Prime Minister Benjamin Netanyahu addressed the UN on Tuesday, calling on the world to keep up the pressure on Iran, including sanctions, and explaining why the regime cannot be trusted. “Israel will stand alone if it needs to,” he told the General Assembly. The Times of Israel liveblogged the speech and surrounding developments.

Netanyahu to compare Iran to North Korea

Benjamin Netanyahu is expected to speak in an hour, following addresses by Ecuador (next), São Tomé and Príncipe, and Denmark. One country that already held the podium was North Korea, a rogue nuclear state which the prime minister is expected to compare to Iran.

In his speech, North Korean Foreign Minister Pak Kil Yon lashed out at the US and UN Security Council for sanctions passed after a missile launch, and called for the UNSC to be stripped of the ability to pass sanctions. Iran would no doubt be delighted by that unlikely development as well.

Netanyahu isn’t the only one connecting Pyongyang to the Middle East. Earlier in the week, US Defense Secretary Chuck Hagel, in South Korea, said North Korea was closely watching the developments in Syria for clues on how the US responds to WMD use.

Netanyahu working on speech; mystery over props

The Prime Minister’s Office just sent out a picture of Netanyahu working on his speech. From what we can make out, Netanyahu will say he “feels a profound privilege to stand here representing the State of Israel.”

As in the last two years, Netanyahu is not expected to stick to words but may bring out a prop as well. Pundits have been wondering what he may utilize this time, with guesses ranging from a copy of Iranian President Hasan Rouhani’s book to this writer’s guess of a fully working centrifuge.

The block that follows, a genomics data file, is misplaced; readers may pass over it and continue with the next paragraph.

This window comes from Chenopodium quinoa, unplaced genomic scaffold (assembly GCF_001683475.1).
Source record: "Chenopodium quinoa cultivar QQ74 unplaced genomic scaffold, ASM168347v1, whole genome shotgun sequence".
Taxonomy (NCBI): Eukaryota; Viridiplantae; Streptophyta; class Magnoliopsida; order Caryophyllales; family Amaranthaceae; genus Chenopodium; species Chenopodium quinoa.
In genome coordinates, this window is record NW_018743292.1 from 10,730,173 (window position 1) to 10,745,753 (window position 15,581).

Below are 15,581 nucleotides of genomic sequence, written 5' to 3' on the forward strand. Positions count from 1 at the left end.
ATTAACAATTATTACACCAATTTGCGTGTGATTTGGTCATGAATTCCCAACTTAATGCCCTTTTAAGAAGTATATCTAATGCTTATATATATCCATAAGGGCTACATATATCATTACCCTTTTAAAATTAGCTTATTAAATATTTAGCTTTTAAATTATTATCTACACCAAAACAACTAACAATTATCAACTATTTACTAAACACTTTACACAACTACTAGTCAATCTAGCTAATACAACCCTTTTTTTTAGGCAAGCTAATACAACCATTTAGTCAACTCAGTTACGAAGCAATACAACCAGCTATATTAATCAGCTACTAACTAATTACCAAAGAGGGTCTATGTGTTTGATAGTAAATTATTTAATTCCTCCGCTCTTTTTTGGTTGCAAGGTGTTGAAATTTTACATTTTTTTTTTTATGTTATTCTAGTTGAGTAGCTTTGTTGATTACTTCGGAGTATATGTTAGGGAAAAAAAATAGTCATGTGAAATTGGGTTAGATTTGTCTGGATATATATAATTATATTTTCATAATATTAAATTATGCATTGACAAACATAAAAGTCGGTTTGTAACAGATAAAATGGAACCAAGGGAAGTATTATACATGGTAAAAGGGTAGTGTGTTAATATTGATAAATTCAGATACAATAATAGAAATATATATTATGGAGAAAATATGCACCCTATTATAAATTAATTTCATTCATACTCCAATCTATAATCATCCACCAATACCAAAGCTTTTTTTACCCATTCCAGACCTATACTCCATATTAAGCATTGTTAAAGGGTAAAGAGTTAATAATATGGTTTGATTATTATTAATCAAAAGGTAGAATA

Times of Israel diplomatic correspondent Raphael Ahren, at the UN, reports that some journalists traveling with the prime minister to New York said they saw one of his staffers enter his hotel last night holding a huge piece of cardboard wrapped in a shopping bag.

The staffer refused to comment on what the cardboard will be used for, giving rise to the suspicion the PM might again present a drawing of sorts during his speech.

Netanyahu said before leaving Israel that “I will tell the truth in the face of the sweet-talk and the onslaught of smiles,” so perhaps his prop will have to do with combating smiles.

US envoy says meeting with Obama was held in ‘good atmosphere’

US Ambassador to Israel Dan Shapiro tells Raphael Ahren that the US and Israeli are “on the same page” regarding Iran. He says the meeting yesterday went an hour longer than planned and was conducted in a good atmosphere.

Netanyahu is due to speak next. The UN has a live feed on its website here:

Sara Netanyahu and PM’s aide enter UN

Netanyahu’s wife Sara and top aide Gil Sheffer have entered the UN hall, which is almost bereft of journalists as the UN session draws to a close.